On Wednesday 15th February, students from the University of Sheffield and Sheffield Hallam gathered for a rally against the proposed rise in tuition fees for both universities. This is the latest in a series of collective student expressions of discontent with fee rises under the Teaching for Excellence Framework (TEF).
The rally was organised by the Free University of Sheffield in partnership with Hallam Union, and was attended by the former leader of the Green Party, and candidate for Sheffield Central seat, Natalie Bennett. Speaking to Forge Press, she said:
“I think the rally was an important step in building awareness of the potential damage being done by the Teaching Excellence Framework, which students have recognised is chiefly a mechanism for further raising our already sky-high tuition fees that are leaving students with three decades of debt that most will never pay back.
The government justification for introducing it claimed that students were dissatisfied with their courses, which significant numbers are, but dissatisfied with the value for money of them – something of course decided by the government.
The National Union of Students has recognised the trap, and rightly called for a boycott of the National Student Survey.”
In a statement on Bennett’s personal site, she said members and supporters of Free University of Sheffield ‘agreed that students across Sheffield should be encouraged to sign the pledge to boycott the NSS.’
This decision was made in line with calls from the NUS, as well as the University of Sheffield Student Union’s ‘Shef Better Than TEF’ campaign, to boycott the National Student Survey. The explicit aim of the boycott is to express students’ disagreement with the government’s TEF legislation, and prevent it from gaining the data it needs to be implemented.
Students and staff alike have expressed doubts over the TEF’s reductive categorisation and the ability for participating universities to raise fees for new students by a further £250. The Teaching Survey 2017 revealed that ‘UK staff strongly oppose the National Student Survey and the teaching excellence framework, claiming that the latter will do nothing to improve the status or quality of teaching’.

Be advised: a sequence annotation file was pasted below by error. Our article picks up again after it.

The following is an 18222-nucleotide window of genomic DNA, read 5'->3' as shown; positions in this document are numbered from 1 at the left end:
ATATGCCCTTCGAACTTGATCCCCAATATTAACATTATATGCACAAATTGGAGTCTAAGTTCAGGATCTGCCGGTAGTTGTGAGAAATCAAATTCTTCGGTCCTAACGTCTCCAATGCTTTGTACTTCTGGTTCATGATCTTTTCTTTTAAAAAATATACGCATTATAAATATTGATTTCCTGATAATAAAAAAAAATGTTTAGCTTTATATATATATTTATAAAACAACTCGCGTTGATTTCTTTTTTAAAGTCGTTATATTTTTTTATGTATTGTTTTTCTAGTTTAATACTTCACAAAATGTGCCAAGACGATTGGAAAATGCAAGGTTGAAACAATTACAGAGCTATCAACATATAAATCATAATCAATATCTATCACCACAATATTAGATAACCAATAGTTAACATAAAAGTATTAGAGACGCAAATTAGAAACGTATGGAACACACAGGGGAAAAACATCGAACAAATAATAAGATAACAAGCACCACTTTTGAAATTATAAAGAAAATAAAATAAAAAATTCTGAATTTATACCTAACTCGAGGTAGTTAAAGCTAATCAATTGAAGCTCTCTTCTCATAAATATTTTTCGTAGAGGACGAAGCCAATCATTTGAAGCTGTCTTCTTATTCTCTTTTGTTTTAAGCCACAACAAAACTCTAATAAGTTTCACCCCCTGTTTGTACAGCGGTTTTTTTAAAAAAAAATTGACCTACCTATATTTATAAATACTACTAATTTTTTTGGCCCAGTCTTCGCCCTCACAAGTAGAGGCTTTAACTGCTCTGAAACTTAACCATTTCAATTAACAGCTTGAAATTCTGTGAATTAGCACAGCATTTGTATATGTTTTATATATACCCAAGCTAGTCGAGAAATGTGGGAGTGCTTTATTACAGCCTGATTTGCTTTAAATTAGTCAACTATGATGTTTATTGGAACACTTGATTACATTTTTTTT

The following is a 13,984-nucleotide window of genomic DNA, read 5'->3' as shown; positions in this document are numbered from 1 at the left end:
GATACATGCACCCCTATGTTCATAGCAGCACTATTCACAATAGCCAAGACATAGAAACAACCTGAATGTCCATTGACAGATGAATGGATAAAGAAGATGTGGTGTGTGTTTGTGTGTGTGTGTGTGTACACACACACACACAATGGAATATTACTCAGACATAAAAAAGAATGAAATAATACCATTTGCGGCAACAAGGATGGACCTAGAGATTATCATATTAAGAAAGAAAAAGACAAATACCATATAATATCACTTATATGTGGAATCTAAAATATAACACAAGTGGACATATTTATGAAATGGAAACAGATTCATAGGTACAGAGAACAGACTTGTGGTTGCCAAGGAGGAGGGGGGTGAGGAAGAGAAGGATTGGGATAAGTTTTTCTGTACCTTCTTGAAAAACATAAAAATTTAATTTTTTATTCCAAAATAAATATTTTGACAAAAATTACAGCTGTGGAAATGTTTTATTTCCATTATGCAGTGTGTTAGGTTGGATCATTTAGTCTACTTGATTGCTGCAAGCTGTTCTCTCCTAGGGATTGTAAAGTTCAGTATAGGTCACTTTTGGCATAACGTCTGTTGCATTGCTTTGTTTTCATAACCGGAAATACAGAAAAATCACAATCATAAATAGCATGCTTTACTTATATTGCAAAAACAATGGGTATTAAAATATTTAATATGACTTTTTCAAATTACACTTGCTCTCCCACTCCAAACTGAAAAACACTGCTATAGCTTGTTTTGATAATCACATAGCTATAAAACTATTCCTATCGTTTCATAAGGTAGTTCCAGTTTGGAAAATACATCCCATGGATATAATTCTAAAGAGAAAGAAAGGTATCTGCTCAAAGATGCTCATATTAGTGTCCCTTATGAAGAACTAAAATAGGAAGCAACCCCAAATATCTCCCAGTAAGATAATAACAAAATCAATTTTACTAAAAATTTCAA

Luke Renwick, SHSU Student Officer, told Forge that there were some issues raised at the rally about how the boycott may be harmful. The issues of how students may give feedback on their courses if they boycott the survey, how the boycott may damage Hallam’s Student Union’s relationship with the university, and the fact that £3 goes to the student mental health charity “Student Minds” for every person that fills out the survey, were all raised.
In response, Renwick said that students can give feedback via the course rep system and module evaluations, and that the Hallam Union will pay £1 for everyone who signs the pledge to boycott the survey. In regards to the issue of the Union’s relationship with the university, Renwick said that:
“The university not listening to students’ concerns about the TEF in the first place shows that the relationship is not a true partnership. By taking boycott action, we are showing the university that we can still maintain relative autonomy, not be pushed over, and still represent the views of students at the same time.”
While increases to tuition fees may now seem inevitable, students continue to fight TEF. As Natalie Bennett said:
“The rally was of course only one step in an on-going campaign to make students aware of the issues with the NSS and TEF. I’m sure we’ll be seeing many more actions to make students aware of the further debt trap being laid for them.”